By Mary Nell Sanchez | 502nd Air Base Wing Public Affairs | March 28, 2019)
JOINT BASE SAN ANTONIO-LACKLAND, Texas - The Defense Language Institute English Language Center, or DLIELC, at Joint Base San Antonio-Lackland is focused on providing English training relating directly to military content for students from around the world.
DLIELC is preparing future fighters to work alongside each other with a common thread; a critical connection of understanding each defense-related term in a universal language.
The center, established in 1964, initially started as the U.S. Force Language School with a primary mission to teach English to Allied pilot candidates. The mission expanded in 1966 to include other career fields and the school moved under the 37th Training Wing.
Not only do students become proficient English language speakers, foreign nationals are also exposed to American customs and culture, according to DLIELC’s website, http://www.dlielc.edu.
“Sometimes people may have a pre-conceived idea of Americans, but then they come here and interact with us,” said Veronica Marco, DLIELC administrative assistant.
About 3,000 students from more than 100 countries enroll in DLIELC resident training programs annually. The center instructs students annually with a 98 percent graduation rate. DLIELC instructors also travel to partner countries to host courses while its JBSA-Lackland campus sees a steady flow.
“When I come to work and sit at my desk, I get exposed to that,” Marco said. “I get to meet so many different people from so many different countries from all over the world right here.”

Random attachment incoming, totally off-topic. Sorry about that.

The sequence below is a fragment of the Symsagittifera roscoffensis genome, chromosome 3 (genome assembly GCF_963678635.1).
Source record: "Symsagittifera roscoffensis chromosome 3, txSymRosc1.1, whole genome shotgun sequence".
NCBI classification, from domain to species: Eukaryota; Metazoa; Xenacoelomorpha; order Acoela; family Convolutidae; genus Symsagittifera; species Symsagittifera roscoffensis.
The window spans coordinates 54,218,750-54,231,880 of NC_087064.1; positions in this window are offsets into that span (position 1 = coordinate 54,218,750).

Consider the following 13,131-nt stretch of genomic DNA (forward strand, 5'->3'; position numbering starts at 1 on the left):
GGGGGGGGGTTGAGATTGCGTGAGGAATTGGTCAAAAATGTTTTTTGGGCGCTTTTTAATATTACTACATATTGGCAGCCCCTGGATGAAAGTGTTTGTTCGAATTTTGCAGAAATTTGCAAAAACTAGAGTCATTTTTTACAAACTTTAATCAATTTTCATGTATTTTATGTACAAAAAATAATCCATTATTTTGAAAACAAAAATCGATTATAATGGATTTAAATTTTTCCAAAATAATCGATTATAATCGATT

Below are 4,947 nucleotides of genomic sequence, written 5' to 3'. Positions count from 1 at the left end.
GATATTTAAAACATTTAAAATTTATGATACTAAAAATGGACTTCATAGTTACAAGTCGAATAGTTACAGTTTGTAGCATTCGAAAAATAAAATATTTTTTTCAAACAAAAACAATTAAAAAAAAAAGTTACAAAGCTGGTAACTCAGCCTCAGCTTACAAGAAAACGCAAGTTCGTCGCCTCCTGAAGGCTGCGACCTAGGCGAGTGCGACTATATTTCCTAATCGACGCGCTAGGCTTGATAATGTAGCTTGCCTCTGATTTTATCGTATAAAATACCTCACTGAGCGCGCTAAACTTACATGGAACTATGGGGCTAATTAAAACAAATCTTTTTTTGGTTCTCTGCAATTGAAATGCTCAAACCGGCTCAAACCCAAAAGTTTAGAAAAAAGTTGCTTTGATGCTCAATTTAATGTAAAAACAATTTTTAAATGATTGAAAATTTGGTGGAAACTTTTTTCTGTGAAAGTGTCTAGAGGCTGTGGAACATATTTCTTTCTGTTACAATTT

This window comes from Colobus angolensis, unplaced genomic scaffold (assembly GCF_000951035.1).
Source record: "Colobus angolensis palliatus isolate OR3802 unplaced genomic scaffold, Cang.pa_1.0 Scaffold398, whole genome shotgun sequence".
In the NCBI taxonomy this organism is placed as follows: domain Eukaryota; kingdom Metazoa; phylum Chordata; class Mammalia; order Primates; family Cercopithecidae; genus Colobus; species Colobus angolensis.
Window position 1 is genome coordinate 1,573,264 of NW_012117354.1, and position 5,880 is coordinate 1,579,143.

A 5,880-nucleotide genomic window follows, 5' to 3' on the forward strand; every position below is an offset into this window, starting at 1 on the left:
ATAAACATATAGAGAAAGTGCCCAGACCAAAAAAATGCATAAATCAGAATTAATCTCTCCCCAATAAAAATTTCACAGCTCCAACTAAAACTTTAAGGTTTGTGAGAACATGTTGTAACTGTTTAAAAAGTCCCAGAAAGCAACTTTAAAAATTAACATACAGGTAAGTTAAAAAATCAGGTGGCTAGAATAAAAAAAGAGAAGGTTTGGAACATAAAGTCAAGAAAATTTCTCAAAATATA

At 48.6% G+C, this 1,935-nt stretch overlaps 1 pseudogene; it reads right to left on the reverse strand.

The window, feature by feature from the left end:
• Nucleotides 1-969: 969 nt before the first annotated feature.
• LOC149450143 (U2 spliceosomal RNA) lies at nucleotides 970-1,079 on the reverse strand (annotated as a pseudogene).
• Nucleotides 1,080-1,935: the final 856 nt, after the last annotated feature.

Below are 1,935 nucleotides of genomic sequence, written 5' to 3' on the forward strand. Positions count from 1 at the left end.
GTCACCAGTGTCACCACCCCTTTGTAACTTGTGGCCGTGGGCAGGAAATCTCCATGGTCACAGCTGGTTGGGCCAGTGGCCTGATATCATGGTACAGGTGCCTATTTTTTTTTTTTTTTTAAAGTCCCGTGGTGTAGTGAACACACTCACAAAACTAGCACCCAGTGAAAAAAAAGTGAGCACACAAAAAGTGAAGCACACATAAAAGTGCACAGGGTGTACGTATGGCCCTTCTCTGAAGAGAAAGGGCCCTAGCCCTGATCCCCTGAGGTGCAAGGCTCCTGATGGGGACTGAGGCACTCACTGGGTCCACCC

So why is the demand for English instruction so strong?
“English is the language of international business, international travel, sea-faring nations and research and development,” said Col. Sean Raesemann, DLIELC commandant and 637th Training Group commander. “Chinese, Spanish and English are the most widely used languages and English trumps them all as the international language.”
Many countries are incorporating English into their educational curriculum and they’re even looking at alternatives such as language education software.
What separates DLIELC from education software and makes it more effective is that it focuses on vocabulary in a military content, Raesemann added.
Countries that utilize software may still have to send their student to follow-on training to learn how to fix a jet or maintain an aircraft system. He cautions that word meanings could get lost in translation. Being accurate is key.
There are differences in words like “battery” and “apron” when having a regular conversation versus using them in military context.
“The [word] ‘battery’ is a military formation and an ‘apron’ is somewhere you park jets,” Raesemann said.
Because DLIELC is geared towards military instruction, they’ll continue to adjust their approach so understanding, cooperation and success can be achieved.
Not only is a command of English important, it is vital that in times of war, Raesemann added. Students need to operate in a military environment with allies with perfectly matched language skills because every word counts.
DLI ensures there is “no mission failure,” he said.